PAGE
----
The very aptly named Teen Jesus and the Jean Teasers are confused. The Canberra quartet want to know exactly what men get for yelling at women as cars pass, treating women like inferior beings. They aren’t too concerned about the flawed reasoning, however, happily chanting “fuck you” repeatedly throughout the song, as if the pep rally attendees from hell in the famous Teen Spirit music video of Nirvana. Singer Anna Ryan describes the song in a press release as “a big middle finger to all the men who’ve treated us like we’re less than in the music industry”, and the righteous furor explodes. The premise of the song comes from bassist Jaida Stephenson, who broke her teeth in a skating accident, only to be told by a dentist that she should “stick to women’s sports”. Fortunately, rock is a girl’s sport.

For more: The new Pretty Good For A Girl Band EP is out May 13th.

Pure Milk – Dreams on a Tray

For fans of: blacksmiths, Blur, mountain goats

Gold Coast quintet Pure Milk make adorably hearty indie pop, the type that once delivered a few songs at a time on short CDs scouring Candle Records at the turn of the century. Built on a jaunty rhythm track reminiscent of Blur’s coffee and TV – and a bit like that ode to domestic normalcy – Dreams On A Platter is about Brisbane’s dry grass, dying flowers and a child’s move into the big city. As with previous Pure Milk music, there’s a lot of anxiety right under the bouncy, lo-fi soundtrack. Singer Lewis Nitschinsk sounds like a less nasal John Darnielle, and like the frontman of the Mountain Goats, his tongue-in-cheek, descriptive lyrics take center stage, separating Pure Milk from any indie-pop hopefuls.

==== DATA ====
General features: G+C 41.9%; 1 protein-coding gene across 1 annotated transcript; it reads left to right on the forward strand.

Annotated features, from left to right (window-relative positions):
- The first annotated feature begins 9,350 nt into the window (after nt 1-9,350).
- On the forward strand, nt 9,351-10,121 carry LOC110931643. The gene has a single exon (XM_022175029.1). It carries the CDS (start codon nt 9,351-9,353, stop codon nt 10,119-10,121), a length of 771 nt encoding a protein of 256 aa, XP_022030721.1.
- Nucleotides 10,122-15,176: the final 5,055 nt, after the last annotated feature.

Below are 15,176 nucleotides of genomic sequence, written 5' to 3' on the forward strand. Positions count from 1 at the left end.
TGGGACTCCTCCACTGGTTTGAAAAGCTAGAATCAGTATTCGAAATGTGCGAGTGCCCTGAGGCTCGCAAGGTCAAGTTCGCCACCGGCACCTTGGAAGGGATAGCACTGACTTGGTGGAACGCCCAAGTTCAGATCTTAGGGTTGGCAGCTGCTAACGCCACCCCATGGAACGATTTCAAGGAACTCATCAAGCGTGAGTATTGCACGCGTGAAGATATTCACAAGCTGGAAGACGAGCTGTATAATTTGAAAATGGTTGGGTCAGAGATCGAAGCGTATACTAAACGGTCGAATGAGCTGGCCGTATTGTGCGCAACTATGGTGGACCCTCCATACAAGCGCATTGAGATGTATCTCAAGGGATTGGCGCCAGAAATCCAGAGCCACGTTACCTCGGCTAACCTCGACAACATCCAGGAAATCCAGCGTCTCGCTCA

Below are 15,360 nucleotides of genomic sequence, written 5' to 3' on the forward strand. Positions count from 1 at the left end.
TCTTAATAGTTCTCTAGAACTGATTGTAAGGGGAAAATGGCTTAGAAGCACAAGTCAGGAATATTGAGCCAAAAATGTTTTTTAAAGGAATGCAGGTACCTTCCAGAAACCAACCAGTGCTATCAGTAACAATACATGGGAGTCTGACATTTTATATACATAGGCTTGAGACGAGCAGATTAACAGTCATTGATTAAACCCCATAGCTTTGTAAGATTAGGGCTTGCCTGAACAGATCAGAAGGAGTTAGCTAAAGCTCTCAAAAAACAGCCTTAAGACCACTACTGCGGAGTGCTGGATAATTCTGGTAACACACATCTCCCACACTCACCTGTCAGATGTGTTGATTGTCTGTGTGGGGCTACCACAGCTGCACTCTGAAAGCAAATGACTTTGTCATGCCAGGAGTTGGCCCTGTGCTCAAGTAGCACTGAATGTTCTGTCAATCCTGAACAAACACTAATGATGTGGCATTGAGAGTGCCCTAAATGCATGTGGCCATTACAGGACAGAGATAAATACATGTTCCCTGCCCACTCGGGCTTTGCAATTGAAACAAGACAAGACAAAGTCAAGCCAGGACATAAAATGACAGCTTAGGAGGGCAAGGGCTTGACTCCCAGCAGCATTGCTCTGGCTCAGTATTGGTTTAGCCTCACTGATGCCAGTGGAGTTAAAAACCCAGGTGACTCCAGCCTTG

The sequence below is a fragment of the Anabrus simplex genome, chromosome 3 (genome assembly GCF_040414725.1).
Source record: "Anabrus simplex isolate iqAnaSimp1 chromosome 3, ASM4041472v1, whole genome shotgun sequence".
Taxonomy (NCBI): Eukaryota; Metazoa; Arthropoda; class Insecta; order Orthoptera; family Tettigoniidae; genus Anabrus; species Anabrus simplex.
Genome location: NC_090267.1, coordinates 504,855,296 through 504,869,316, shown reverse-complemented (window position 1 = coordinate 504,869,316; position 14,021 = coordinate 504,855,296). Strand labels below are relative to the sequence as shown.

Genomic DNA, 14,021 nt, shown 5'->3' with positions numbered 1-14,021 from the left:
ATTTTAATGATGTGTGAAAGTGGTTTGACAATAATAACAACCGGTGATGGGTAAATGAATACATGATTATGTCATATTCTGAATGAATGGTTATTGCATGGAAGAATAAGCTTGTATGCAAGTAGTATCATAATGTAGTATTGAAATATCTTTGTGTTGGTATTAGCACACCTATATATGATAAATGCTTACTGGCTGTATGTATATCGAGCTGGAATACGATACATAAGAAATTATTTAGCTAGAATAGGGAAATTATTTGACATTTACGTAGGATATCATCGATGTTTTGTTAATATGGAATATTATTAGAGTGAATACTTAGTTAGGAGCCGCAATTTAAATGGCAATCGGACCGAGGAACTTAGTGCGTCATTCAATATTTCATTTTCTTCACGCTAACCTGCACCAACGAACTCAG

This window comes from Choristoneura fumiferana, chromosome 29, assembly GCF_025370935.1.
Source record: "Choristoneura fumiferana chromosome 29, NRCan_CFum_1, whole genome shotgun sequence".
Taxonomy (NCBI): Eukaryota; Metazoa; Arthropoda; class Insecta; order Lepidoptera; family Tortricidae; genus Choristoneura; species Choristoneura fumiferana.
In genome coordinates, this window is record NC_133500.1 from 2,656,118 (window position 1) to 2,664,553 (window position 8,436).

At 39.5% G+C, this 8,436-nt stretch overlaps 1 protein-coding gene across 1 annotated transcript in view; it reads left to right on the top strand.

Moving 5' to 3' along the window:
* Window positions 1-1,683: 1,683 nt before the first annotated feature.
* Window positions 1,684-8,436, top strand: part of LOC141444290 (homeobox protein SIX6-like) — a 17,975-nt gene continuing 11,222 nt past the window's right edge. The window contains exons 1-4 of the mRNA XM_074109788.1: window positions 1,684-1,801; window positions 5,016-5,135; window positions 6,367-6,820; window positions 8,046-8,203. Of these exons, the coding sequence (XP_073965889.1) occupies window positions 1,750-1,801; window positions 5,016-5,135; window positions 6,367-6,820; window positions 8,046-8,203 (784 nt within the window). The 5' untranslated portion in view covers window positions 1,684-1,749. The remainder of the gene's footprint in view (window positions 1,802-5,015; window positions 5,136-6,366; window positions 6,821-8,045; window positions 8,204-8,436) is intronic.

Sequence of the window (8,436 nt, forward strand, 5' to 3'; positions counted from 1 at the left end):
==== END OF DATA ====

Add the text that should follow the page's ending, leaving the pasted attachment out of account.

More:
For more: Check out their 2020 EP Garden Anxiety.

The Australian group Pure Milk
“Lots of anxiety sitting right under the bouncy, lo-fi soundtrack”…Pure Milk, Gold Coast quintet. Photo: Usual Music

The Hard Aches – Party Ghost

For fans of: Lit, Bodyjar, the Smith Street Band

Adelaide power-punk band the Hard Aches live up to their name: they offer three-minute packages of pure emotion. Party Ghost launches with brilliantly distorted guitars and morphs into an anthem that would have been perfectly at home on the American Pie soundtrack if not for Ben David’s brilliant Aussie twang and penchant for Melbourne references. A song about feeling out of place, both emotionally and physically, Party Ghost sometimes takes on split personalities, the “I’m sure you’ll be back when the parties get boring” taunts, apparently coming from a opponent doubting his commitment to his new environment. Teenage Joans’ Cahli Blakers gently harmonizes in verse two, adding a bright Jimmy Eat World feel to David’s desperation.

For more: the Hard Aches embark on a 17-date nationwide tour beginning in July.